The Great Migration

Between 1620 and 1640, as many as 21,000 people left England to start a new life in North America. They faced a hazardous sea voyage in small ships, which if successful was likely followed by starvation and disease in a wilderness populated by hostile natives. And yet, in a movement now termed “The Great Migration,” our New England ancestors left the settled lives they knew in Europe to start over in the New World.

What sort of people were the founders of New England? The vast majority of emigrants were families – father, mother, and children. In other North American colonies and the Caribbean, however, most emigrants were single men looking for economic opportunities. In the case of New England, unmarried people were the glaring exceptions, not the rule.

Why did so many families set sail for the colonies, knowing the hardships they faced? For many, the answer was religion. In 1538, King Henry VIII created a new church, the Church of England. Henry’s reasons for bringing Protestantism to England did not include an abiding belief in the religious ideas proposed by Martin Luther and other Protestant pioneers; Henry’s wish to dissolve his marriage to Katherine of Aragon prompted his break with the Church. Over the next century, England was beset by religious controversy brought about by this change – some welcomed the Protestant faith, some longed for a return to Catholicism, and some, who later fled to America, were convinced that the Church of England had not gone nearly far enough. These people, among them Separatists, Calvinists, and Puritans, wanted significant changes in religious practices and beliefs. Some traveled initially to the Netherlands, but eventually focused on North America as a place where they could worship in peace. The first group of 102 people set sail for the New World in August 1620. They made landfall in November and finally chose Plymouth as the home of their small colony in December 1620. We now know this first group of settlers as the Pilgrims.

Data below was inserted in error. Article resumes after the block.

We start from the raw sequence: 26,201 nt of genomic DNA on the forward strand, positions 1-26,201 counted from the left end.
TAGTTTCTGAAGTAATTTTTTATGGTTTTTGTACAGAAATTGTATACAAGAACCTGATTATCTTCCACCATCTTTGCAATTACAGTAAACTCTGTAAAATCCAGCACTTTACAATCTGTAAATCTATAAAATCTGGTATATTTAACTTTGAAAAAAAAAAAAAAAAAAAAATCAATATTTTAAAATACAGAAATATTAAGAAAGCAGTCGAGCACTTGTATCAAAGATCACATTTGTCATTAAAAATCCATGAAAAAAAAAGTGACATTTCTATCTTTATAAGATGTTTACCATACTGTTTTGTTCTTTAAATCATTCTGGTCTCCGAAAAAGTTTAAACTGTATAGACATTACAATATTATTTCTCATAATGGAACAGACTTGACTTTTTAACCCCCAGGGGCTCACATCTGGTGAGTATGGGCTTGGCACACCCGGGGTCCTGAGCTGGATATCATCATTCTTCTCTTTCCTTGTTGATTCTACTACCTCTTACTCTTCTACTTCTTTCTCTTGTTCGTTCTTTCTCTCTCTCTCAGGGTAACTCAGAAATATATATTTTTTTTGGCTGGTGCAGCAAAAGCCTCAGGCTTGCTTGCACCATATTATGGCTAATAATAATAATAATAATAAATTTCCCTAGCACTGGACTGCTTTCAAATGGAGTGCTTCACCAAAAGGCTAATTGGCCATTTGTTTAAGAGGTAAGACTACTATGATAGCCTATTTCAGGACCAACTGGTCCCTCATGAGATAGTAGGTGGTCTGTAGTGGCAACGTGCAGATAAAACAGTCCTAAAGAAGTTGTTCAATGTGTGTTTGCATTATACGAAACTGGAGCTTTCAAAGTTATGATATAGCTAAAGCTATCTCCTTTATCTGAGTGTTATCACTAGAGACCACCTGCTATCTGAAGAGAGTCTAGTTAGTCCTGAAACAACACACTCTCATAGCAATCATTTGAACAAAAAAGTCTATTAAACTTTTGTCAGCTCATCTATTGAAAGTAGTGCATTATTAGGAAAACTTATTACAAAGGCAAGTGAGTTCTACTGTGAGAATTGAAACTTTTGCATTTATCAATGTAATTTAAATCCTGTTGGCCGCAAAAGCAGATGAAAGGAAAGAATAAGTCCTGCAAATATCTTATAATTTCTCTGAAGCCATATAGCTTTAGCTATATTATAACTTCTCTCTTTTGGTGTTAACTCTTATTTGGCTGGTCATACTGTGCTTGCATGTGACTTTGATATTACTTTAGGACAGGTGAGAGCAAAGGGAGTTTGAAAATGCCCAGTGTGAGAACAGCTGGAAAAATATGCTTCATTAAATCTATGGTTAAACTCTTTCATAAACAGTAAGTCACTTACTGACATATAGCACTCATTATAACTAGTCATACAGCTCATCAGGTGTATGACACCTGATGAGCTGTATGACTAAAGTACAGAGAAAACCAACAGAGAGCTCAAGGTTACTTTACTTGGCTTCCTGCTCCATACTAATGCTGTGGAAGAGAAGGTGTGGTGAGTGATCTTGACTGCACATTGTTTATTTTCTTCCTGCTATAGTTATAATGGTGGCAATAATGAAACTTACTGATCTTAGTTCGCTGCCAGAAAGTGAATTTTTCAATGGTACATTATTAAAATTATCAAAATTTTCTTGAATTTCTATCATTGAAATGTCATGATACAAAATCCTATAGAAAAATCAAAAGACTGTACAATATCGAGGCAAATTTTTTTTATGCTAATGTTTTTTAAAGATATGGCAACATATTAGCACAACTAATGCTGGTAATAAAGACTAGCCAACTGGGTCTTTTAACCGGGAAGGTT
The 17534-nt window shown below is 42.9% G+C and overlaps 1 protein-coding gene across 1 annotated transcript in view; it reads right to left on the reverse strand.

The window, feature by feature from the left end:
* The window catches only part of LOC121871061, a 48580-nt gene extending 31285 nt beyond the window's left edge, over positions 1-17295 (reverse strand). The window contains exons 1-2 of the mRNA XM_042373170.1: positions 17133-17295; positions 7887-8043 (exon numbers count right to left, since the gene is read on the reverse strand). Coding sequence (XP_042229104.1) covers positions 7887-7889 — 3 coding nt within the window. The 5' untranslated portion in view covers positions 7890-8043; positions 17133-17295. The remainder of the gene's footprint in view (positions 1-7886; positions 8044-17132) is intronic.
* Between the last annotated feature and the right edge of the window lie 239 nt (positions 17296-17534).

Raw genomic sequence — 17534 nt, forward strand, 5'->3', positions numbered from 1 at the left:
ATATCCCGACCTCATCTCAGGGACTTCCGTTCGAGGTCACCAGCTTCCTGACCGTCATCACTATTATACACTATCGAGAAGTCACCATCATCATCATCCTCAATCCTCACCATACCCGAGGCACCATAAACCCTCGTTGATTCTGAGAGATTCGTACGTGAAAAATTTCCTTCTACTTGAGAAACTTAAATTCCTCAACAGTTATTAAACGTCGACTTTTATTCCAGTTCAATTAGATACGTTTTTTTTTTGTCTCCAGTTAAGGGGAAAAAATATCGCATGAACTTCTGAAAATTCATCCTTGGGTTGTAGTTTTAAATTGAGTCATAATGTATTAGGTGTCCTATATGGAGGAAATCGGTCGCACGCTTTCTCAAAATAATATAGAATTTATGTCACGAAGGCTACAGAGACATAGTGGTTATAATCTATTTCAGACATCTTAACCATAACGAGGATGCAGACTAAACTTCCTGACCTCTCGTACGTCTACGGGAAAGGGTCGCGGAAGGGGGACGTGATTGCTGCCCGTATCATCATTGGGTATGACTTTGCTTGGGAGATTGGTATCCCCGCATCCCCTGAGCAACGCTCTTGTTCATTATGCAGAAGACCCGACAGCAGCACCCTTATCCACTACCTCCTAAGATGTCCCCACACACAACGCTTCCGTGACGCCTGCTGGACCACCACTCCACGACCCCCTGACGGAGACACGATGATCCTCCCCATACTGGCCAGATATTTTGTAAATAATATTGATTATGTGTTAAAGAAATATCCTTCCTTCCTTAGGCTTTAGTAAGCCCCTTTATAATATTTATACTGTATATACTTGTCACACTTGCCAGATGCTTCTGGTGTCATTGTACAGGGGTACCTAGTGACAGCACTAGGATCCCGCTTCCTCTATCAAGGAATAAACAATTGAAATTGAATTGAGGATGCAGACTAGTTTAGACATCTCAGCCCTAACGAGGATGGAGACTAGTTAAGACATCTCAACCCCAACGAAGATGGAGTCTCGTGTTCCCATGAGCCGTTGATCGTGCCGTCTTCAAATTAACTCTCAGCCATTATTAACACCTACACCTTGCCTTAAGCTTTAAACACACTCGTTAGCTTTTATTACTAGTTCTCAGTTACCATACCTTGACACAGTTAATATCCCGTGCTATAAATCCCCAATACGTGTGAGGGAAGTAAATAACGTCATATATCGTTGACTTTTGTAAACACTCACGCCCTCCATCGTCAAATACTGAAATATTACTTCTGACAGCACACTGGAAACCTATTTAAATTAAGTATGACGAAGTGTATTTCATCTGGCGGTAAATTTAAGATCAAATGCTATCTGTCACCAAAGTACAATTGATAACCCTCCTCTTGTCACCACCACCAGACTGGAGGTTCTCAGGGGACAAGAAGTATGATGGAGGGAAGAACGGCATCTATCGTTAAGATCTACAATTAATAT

Thousands followed these first frightened immigrants. They settled first along the Atlantic coast, in the Massachusetts Bay Colony or the Connecticut Colony, later spreading north into what would become Maine, New Hampshire, and Vermont, and south towards the Dutch colony of New Amsterdam (we call it New York City).

SLPL owns numerous books on immigration, naturalization, and citizenship. For more books about the Pilgrims, search our Online Catalog using these terms:

new england immigration 17th century

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